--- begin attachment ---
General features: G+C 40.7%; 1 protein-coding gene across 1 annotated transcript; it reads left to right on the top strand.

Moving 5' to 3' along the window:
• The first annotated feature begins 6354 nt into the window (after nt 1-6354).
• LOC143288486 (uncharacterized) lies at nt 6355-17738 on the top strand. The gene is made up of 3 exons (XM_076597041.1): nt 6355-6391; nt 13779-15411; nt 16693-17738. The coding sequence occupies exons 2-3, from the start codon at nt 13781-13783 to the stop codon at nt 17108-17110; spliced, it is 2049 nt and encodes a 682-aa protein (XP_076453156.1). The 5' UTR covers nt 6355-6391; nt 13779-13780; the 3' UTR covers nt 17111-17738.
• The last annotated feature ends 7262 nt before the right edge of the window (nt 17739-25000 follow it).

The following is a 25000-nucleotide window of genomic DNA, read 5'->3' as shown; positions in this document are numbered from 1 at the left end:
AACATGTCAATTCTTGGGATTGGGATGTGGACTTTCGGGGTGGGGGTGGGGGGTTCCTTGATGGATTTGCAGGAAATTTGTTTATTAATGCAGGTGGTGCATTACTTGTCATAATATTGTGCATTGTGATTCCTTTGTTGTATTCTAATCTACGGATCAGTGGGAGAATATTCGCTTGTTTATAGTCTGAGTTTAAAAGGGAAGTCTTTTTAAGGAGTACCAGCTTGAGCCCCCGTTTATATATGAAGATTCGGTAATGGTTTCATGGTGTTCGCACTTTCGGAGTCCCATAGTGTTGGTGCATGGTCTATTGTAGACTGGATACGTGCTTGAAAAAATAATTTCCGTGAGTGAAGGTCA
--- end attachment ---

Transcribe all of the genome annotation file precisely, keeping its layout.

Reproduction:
General features: G+C 40.7%; 1 protein-coding gene across 1 annotated transcript; it reads left to right on the top strand.

Moving 5' to 3' along the window:
• The first annotated feature begins 6354 nt into the window (after nt 1-6354).
• LOC143288486 (uncharacterized) lies at nt 6355-17738 on the top strand. The gene is made up of 3 exons (XM_076597041.1): nt 6355-6391; nt 13779-15411; nt 16693-17738. The coding sequence occupies exons 2-3, from the start codon at nt 13781-13783 to the stop codon at nt 17108-17110; spliced, it is 2049 nt and encodes a 682-aa protein (XP_076453156.1). The 5' UTR covers nt 6355-6391; nt 13779-13780; the 3' UTR covers nt 17111-17738.
• The last annotated feature ends 7262 nt before the right edge of the window (nt 17739-25000 follow it).

The following is a 25000-nucleotide window of genomic DNA, read 5'->3' as shown; positions in this document are numbered from 1 at the left end:
AACATGTCAATTCTTGGGATTGGGATGTGGACTTTCGGGGTGGGGGTGGGGGGTTCCTTGATGGATTTGCAGGAAATTTGTTTATTAATGCAGGTGGTGCATTACTTGTCATAATATTGTGCATTGTGATTCCTTTGTTGTATTCTAATCTACGGATCAGTGGGAGAATATTCGCTTGTTTATAGTCTGAGTTTAAAAGGGAAGTCTTTTTAAGGAGTACCAGCTTGAGCCCCCGTTTATATATGAAGATTCGGTAATGGTTTCATGGTGTTCGCACTTTCGGAGTCCCATAGTGTTGGTGCATGGTCTATTGTAGACTGGATACGTGCTTGAAAAAATAATTTCCGTGAGTGAAGGTCA